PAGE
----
The last decade has seen a massive emergence of windows in banknotes throughout the world. Transparent, translucent, with transforming or hologram images, and serving as filters, all these security features are constantly under scrutiny by Regula’s experts.
The Regula team never stops following and analyzing existing and novel security features in all kinds of identity and security documents. We have registered various types of windows in the notes of European countries, Asian states, Australia, the Middle East, and Latin America.
Let's zoom in to reveal how to tell if money is fake by looking through secure windows.
What is the window on money for?
Nowadays, a window in a banknote is an established and reliable security feature that is almost impossible to counterfeit. It’s eye-catching, easily recognizable, and can be checked for authenticity both with and without special equipment.
Banknotes with windows may start as a clear sheet of plastic onto which several layers of ink are applied. Windows are made by leaving some sections of plastic free of ink. However, a polymer sheet that forms the core of a banknote may be covered with paper on both sides. In this case, a window is made in the outer layers of paper. It is cut out, which makes the plastic visible. Paper notes can also contain secure windows, and they are usually generated either at the sheet-making stage or are formed by a laser and then filled with some transparent film (using liquid crystals or nanomaterials, for instance).
After being created, see-through windows can be left as they are, or they may be framed or covered with some images, vignettes, embossing, metallized coating, etc. Not only do all these elements make transparent windows look fancy and captivate viewers, but contribute to banknote security.
Insights into banknote security technology: Types of secure windows
To authenticate a window and all the elements it might contain, a person needs to look at it directly, rotate the note to see the window at another angle, hold it up to the light, and view on a different background (light or dark).
Let’s have a closer look.
Some windows serve as filters – they reveal hidden images, texts or codes printed on the same banknote. To witness this effect, one needs to fold the note so that the window is placed above the area where something is encoded. Like in a Brazilian real, for example:
Another wow effect is shown in a secure window that contains a diffractive optical element (DOE) – a so-called winDOE. It visualizes a rainbow hologram image when seen in transmitted light from a point light source (lamp, flashlight, etc.). To get the point, let’s examine a Romanian leu:
However, not all secure windows are transparent. In some cases, only one side of a polymer substrate of a banknote is left visible, while the other side is opacified. This is known as a half window. It’s glossy where it shows, and the rear side of a note serves as a regular printing surface.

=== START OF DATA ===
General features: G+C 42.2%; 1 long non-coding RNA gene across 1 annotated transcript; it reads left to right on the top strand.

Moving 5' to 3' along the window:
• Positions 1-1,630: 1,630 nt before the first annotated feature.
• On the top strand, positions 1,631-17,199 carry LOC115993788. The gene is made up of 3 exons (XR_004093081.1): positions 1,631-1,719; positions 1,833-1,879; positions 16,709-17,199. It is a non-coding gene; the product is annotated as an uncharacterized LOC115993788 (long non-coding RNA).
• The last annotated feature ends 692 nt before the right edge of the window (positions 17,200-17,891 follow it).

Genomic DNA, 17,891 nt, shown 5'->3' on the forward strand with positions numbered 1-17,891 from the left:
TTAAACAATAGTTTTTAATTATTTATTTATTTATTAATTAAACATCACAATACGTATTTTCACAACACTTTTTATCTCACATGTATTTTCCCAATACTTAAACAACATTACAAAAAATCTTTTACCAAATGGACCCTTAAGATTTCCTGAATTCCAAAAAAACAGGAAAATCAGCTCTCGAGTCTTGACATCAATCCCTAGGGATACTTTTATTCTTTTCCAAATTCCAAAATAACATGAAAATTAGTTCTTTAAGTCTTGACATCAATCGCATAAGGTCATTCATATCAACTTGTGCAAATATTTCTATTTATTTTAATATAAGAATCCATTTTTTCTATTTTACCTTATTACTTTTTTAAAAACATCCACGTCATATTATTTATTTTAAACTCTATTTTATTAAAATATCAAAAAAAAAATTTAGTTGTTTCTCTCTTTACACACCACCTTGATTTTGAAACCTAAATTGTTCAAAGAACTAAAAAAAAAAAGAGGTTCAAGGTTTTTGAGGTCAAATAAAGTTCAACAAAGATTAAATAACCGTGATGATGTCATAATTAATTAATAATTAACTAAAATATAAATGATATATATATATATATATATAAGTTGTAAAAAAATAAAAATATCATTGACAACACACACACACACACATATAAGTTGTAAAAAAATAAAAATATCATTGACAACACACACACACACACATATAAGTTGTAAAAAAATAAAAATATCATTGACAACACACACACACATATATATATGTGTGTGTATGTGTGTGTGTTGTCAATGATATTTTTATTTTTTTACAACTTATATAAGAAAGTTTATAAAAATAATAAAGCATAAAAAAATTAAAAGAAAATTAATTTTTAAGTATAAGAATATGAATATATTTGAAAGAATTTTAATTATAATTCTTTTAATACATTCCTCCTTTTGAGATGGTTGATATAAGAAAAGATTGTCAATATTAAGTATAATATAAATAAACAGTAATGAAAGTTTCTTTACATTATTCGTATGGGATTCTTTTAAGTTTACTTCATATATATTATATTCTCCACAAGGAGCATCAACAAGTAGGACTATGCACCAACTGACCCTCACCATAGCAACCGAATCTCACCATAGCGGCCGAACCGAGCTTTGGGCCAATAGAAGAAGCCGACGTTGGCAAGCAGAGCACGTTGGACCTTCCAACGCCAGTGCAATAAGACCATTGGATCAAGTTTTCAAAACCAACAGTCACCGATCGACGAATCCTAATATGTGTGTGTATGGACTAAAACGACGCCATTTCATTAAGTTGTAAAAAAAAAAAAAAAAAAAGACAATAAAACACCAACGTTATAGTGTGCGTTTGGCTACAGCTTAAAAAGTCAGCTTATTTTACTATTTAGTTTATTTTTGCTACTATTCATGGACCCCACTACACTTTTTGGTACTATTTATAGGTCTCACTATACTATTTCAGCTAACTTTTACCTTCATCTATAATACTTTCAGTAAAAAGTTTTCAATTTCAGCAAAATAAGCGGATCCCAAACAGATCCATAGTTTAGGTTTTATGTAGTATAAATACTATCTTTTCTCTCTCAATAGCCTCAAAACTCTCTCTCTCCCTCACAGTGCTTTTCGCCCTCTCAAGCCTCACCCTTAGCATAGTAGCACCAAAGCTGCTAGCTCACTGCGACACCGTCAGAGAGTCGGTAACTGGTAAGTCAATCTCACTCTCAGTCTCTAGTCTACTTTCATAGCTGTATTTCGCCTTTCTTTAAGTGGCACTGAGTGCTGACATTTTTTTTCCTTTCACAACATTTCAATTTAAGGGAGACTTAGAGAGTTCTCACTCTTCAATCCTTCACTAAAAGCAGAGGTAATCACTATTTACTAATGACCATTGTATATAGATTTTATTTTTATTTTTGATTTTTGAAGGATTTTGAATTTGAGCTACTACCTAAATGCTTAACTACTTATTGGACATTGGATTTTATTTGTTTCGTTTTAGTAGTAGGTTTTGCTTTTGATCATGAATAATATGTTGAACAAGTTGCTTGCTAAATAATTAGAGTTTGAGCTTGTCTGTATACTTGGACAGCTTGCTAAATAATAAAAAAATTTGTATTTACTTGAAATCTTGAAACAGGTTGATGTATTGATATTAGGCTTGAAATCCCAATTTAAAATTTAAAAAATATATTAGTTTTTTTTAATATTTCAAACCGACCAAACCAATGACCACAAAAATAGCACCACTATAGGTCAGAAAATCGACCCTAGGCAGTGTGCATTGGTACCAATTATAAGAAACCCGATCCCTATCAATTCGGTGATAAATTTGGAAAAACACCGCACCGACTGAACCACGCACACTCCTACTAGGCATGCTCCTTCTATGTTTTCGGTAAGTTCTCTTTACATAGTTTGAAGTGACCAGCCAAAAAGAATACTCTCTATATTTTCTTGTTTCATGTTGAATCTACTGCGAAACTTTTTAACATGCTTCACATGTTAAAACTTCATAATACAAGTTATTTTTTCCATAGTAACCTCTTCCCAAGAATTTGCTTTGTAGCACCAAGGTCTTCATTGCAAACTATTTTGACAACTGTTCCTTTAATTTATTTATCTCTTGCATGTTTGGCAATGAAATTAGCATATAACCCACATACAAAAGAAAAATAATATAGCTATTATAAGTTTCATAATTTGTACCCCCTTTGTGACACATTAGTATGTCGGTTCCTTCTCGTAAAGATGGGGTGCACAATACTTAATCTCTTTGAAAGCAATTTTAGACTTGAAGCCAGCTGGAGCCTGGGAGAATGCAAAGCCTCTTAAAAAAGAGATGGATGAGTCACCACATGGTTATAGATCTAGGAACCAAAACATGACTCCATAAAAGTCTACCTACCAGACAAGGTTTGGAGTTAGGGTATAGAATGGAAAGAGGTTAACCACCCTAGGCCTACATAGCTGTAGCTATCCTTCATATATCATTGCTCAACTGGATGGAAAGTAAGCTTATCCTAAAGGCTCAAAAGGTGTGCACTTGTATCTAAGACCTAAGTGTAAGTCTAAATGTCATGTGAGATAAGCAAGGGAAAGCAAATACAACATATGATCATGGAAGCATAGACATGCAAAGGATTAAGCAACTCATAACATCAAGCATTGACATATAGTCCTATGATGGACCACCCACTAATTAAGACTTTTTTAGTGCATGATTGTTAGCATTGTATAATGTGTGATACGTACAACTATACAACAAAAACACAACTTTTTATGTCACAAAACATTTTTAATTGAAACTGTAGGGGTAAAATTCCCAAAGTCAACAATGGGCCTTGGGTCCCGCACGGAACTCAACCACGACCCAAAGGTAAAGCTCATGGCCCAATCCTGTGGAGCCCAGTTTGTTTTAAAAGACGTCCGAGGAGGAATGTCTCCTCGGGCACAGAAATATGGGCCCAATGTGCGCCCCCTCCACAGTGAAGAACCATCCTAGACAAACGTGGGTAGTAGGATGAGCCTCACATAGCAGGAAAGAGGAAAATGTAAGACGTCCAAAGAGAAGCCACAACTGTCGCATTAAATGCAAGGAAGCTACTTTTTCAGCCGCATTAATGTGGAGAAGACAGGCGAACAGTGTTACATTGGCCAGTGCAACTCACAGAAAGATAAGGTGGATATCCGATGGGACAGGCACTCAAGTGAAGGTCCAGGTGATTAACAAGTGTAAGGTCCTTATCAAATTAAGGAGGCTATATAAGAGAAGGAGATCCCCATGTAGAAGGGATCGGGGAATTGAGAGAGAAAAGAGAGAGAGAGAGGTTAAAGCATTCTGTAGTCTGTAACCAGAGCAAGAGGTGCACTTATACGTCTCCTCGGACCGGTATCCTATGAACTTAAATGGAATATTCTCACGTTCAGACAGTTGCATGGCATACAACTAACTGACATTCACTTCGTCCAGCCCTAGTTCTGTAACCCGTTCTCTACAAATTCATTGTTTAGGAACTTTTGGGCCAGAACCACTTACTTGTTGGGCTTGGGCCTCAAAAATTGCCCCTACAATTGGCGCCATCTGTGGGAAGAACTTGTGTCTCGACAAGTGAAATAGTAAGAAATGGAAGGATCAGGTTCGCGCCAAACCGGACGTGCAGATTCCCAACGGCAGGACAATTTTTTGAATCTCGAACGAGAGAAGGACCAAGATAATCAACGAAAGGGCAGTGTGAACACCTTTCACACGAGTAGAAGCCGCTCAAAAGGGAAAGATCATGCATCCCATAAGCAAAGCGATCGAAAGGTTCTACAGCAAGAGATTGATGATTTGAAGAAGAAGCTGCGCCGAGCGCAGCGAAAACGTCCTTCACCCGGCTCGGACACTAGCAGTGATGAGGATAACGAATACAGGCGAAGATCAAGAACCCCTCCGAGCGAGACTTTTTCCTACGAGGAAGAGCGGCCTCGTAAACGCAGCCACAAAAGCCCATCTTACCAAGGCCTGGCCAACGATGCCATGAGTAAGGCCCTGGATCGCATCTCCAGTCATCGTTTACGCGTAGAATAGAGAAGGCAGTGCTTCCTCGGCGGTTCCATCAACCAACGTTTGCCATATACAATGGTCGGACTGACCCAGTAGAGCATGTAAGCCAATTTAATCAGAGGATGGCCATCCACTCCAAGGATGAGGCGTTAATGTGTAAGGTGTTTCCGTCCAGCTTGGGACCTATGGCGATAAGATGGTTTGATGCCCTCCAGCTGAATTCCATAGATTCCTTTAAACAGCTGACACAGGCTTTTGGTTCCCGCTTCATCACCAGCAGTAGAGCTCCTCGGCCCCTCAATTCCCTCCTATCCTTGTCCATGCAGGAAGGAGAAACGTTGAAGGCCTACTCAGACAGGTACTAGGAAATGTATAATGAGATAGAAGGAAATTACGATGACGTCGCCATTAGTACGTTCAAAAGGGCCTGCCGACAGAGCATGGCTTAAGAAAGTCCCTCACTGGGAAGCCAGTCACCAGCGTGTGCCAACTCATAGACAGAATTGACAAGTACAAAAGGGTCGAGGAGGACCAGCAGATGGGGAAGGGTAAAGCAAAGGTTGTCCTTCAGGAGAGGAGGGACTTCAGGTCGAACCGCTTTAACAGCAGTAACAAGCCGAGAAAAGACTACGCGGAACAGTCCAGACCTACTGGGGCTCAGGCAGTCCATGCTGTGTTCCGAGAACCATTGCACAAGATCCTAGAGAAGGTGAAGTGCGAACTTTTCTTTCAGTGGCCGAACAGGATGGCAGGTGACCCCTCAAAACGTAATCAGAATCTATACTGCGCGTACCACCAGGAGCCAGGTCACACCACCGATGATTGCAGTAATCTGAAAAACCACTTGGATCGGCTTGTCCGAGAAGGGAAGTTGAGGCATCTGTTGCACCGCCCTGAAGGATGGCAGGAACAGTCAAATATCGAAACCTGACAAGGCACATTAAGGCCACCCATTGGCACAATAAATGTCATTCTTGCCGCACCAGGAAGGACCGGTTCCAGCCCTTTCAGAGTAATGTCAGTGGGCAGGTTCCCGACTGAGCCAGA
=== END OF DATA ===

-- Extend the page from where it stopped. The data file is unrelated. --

How to authenticate secure windows in banknotes
Indeed, examining windows in banknotes can be rather amusing, and anyone can easily see all the tricks with their own eyes. Nevertheless, using special equipment can add to the verification of windows and thus to the authentication of banknotes.
For example, magnification with special devices will show whether the framework of a secure window is cut correctly. It will also allow you to define the method of printing for a vignette. If a window is created by a laser, magnification will reveal that its edges are correspondingly burnt. So, even if malefactors somehow try to counterfeit a banknote with a secure window (which is really hard; for example, Australia has not yet come across a single attempt at falsification of such banknotes), forensic devices will show it immediately.
Regula’s solutions for banknote security feature verification
Regula’s latest compact device – Regula 1031 – allows for 24x magnification, and this significantly helps to thoroughly examine the security features of any banknote, as well as any identity document. And the spectral comparator Regula 4308 and its polarizing filter can help verify the presence of liquid crystals in the film that forms a window in a note.
All the knowledge and data on various security features in documents, accumulated by the experts at Regula over more than 30 years in the industry, have translated into robust Information Reference Systems that assist in the authentication process at border control points, in currency exchange offices, etc. These systems provide databases of travel documents, banknotes, driver’s licenses, and vehicle registration certificates with a detailed description of their security features.
The Currency Information Reference System contains data on 200 currencies that are arranged by country and production series. Overall, the database numbers over 7,300 banknotes and coins.
To learn more about various banknote security features, please check Regula’s extensive glossary, which describes them all.